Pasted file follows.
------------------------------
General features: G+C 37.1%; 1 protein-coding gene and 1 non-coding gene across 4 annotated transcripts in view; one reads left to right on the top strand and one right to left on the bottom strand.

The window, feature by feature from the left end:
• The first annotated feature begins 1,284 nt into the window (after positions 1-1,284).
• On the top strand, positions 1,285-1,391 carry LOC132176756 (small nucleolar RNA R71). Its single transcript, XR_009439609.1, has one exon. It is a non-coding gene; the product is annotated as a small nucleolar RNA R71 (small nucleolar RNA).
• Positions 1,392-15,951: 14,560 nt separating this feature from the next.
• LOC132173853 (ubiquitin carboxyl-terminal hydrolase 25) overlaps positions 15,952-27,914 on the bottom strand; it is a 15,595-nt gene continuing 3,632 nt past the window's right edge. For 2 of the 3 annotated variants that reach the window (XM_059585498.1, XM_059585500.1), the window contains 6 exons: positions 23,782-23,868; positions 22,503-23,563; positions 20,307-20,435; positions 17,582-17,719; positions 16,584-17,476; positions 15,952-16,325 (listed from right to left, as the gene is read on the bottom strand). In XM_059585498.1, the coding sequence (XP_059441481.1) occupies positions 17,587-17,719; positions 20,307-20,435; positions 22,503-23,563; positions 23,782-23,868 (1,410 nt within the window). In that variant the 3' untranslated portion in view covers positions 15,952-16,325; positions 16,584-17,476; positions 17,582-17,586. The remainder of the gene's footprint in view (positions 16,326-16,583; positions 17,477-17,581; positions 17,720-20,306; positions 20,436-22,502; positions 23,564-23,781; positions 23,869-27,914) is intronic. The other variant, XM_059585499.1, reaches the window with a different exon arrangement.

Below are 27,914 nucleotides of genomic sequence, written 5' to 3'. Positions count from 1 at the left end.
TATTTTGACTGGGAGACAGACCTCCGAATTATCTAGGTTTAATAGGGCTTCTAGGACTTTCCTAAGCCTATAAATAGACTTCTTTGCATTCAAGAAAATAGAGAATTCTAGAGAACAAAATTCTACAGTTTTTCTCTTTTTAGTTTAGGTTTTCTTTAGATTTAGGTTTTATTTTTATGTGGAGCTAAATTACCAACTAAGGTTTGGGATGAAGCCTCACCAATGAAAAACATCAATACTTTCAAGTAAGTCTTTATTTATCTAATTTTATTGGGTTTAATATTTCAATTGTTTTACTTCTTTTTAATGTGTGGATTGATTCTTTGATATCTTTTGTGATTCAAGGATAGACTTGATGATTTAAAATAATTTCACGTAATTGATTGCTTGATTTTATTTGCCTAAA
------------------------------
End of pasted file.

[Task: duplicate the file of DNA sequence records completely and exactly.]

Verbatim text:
General features: G+C 37.1%; 1 protein-coding gene and 1 non-coding gene across 4 annotated transcripts in view; one reads left to right on the top strand and one right to left on the bottom strand.

The window, feature by feature from the left end:
• The first annotated feature begins 1,284 nt into the window (after positions 1-1,284).
• On the top strand, positions 1,285-1,391 carry LOC132176756 (small nucleolar RNA R71). Its single transcript, XR_009439609.1, has one exon. It is a non-coding gene; the product is annotated as a small nucleolar RNA R71 (small nucleolar RNA).
• Positions 1,392-15,951: 14,560 nt separating this feature from the next.
• LOC132173853 (ubiquitin carboxyl-terminal hydrolase 25) overlaps positions 15,952-27,914 on the bottom strand; it is a 15,595-nt gene continuing 3,632 nt past the window's right edge. For 2 of the 3 annotated variants that reach the window (XM_059585498.1, XM_059585500.1), the window contains 6 exons: positions 23,782-23,868; positions 22,503-23,563; positions 20,307-20,435; positions 17,582-17,719; positions 16,584-17,476; positions 15,952-16,325 (listed from right to left, as the gene is read on the bottom strand). In XM_059585498.1, the coding sequence (XP_059441481.1) occupies positions 17,587-17,719; positions 20,307-20,435; positions 22,503-23,563; positions 23,782-23,868 (1,410 nt within the window). In that variant the 3' untranslated portion in view covers positions 15,952-16,325; positions 16,584-17,476; positions 17,582-17,586. The remainder of the gene's footprint in view (positions 16,326-16,583; positions 17,477-17,581; positions 17,720-20,306; positions 20,436-22,502; positions 23,564-23,781; positions 23,869-27,914) is intronic. The other variant, XM_059585499.1, reaches the window with a different exon arrangement.

Below are 27,914 nucleotides of genomic sequence, written 5' to 3'. Positions count from 1 at the left end.
TATTTTGACTGGGAGACAGACCTCCGAATTATCTAGGTTTAATAGGGCTTCTAGGACTTTCCTAAGCCTATAAATAGACTTCTTTGCATTCAAGAAAATAGAGAATTCTAGAGAACAAAATTCTACAGTTTTTCTCTTTTTAGTTTAGGTTTTCTTTAGATTTAGGTTTTATTTTTATGTGGAGCTAAATTACCAACTAAGGTTTGGGATGAAGCCTCACCAATGAAAAACATCAATACTTTCAAGTAAGTCTTTATTTATCTAATTTTATTGGGTTTAATATTTCAATTGTTTTACTTCTTTTTAATGTGTGGATTGATTCTTTGATATCTTTTGTGATTCAAGGATAGACTTGATGATTTAAAATAATTTCACGTAATTGATTGCTTGATTTTATTTGCCTAAA